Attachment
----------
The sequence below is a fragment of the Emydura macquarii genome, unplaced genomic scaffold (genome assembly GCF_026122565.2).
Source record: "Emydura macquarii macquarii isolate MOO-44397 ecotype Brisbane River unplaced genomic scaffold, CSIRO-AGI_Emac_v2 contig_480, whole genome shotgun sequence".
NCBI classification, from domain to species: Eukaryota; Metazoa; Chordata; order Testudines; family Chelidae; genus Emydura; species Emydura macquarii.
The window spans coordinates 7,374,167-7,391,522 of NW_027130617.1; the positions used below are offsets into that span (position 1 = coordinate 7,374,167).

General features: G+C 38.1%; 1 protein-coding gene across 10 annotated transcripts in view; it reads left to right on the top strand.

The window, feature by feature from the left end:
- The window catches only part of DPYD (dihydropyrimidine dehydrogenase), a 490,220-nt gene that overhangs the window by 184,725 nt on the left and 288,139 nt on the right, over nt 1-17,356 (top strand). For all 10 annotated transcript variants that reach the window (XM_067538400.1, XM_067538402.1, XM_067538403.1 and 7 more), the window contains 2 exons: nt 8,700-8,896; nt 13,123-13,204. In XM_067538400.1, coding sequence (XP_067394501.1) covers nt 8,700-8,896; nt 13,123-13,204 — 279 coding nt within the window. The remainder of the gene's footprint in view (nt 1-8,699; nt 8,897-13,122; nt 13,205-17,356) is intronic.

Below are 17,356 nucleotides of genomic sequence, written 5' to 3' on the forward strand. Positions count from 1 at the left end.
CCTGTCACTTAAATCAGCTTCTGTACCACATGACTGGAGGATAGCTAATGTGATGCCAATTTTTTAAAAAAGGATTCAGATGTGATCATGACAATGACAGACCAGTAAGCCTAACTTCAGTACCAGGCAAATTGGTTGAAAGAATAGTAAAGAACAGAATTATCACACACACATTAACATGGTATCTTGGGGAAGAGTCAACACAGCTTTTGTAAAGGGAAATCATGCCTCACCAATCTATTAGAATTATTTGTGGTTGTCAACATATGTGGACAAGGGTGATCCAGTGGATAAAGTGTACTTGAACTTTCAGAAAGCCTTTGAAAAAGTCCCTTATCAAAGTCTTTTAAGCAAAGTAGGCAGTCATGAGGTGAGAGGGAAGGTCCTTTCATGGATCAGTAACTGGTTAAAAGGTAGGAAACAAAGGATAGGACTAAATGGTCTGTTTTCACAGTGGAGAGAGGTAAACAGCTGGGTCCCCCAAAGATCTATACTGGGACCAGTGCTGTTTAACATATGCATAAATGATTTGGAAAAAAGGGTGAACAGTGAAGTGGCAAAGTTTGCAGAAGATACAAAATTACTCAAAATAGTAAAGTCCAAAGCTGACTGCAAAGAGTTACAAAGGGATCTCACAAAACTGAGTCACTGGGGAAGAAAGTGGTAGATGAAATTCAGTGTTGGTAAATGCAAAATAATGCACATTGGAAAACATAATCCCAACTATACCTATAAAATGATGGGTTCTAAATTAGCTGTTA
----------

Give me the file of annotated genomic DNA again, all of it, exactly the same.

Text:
The sequence below is a fragment of the Emydura macquarii genome, unplaced genomic scaffold (genome assembly GCF_026122565.2).
Source record: "Emydura macquarii macquarii isolate MOO-44397 ecotype Brisbane River unplaced genomic scaffold, CSIRO-AGI_Emac_v2 contig_480, whole genome shotgun sequence".
NCBI classification, from domain to species: Eukaryota; Metazoa; Chordata; order Testudines; family Chelidae; genus Emydura; species Emydura macquarii.
The window spans coordinates 7,374,167-7,391,522 of NW_027130617.1; the positions used below are offsets into that span (position 1 = coordinate 7,374,167).

General features: G+C 38.1%; 1 protein-coding gene across 10 annotated transcripts in view; it reads left to right on the top strand.

The window, feature by feature from the left end:
- The window catches only part of DPYD (dihydropyrimidine dehydrogenase), a 490,220-nt gene that overhangs the window by 184,725 nt on the left and 288,139 nt on the right, over nt 1-17,356 (top strand). For all 10 annotated transcript variants that reach the window (XM_067538400.1, XM_067538402.1, XM_067538403.1 and 7 more), the window contains 2 exons: nt 8,700-8,896; nt 13,123-13,204. In XM_067538400.1, coding sequence (XP_067394501.1) covers nt 8,700-8,896; nt 13,123-13,204 — 279 coding nt within the window. The remainder of the gene's footprint in view (nt 1-8,699; nt 8,897-13,122; nt 13,205-17,356) is intronic.

Below are 17,356 nucleotides of genomic sequence, written 5' to 3' on the forward strand. Positions count from 1 at the left end.
CCTGTCACTTAAATCAGCTTCTGTACCACATGACTGGAGGATAGCTAATGTGATGCCAATTTTTTAAAAAAGGATTCAGATGTGATCATGACAATGACAGACCAGTAAGCCTAACTTCAGTACCAGGCAAATTGGTTGAAAGAATAGTAAAGAACAGAATTATCACACACACATTAACATGGTATCTTGGGGAAGAGTCAACACAGCTTTTGTAAAGGGAAATCATGCCTCACCAATCTATTAGAATTATTTGTGGTTGTCAACATATGTGGACAAGGGTGATCCAGTGGATAAAGTGTACTTGAACTTTCAGAAAGCCTTTGAAAAAGTCCCTTATCAAAGTCTTTTAAGCAAAGTAGGCAGTCATGAGGTGAGAGGGAAGGTCCTTTCATGGATCAGTAACTGGTTAAAAGGTAGGAAACAAAGGATAGGACTAAATGGTCTGTTTTCACAGTGGAGAGAGGTAAACAGCTGGGTCCCCCAAAGATCTATACTGGGACCAGTGCTGTTTAACATATGCATAAATGATTTGGAAAAAAGGGTGAACAGTGAAGTGGCAAAGTTTGCAGAAGATACAAAATTACTCAAAATAGTAAAGTCCAAAGCTGACTGCAAAGAGTTACAAAGGGATCTCACAAAACTGAGTCACTGGGGAAGAAAGTGGTAGATGAAATTCAGTGTTGGTAAATGCAAAATAATGCACATTGGAAAACATAATCCCAACTATACCTATAAAATGATGGGTTCTAAATTAGCTGTTA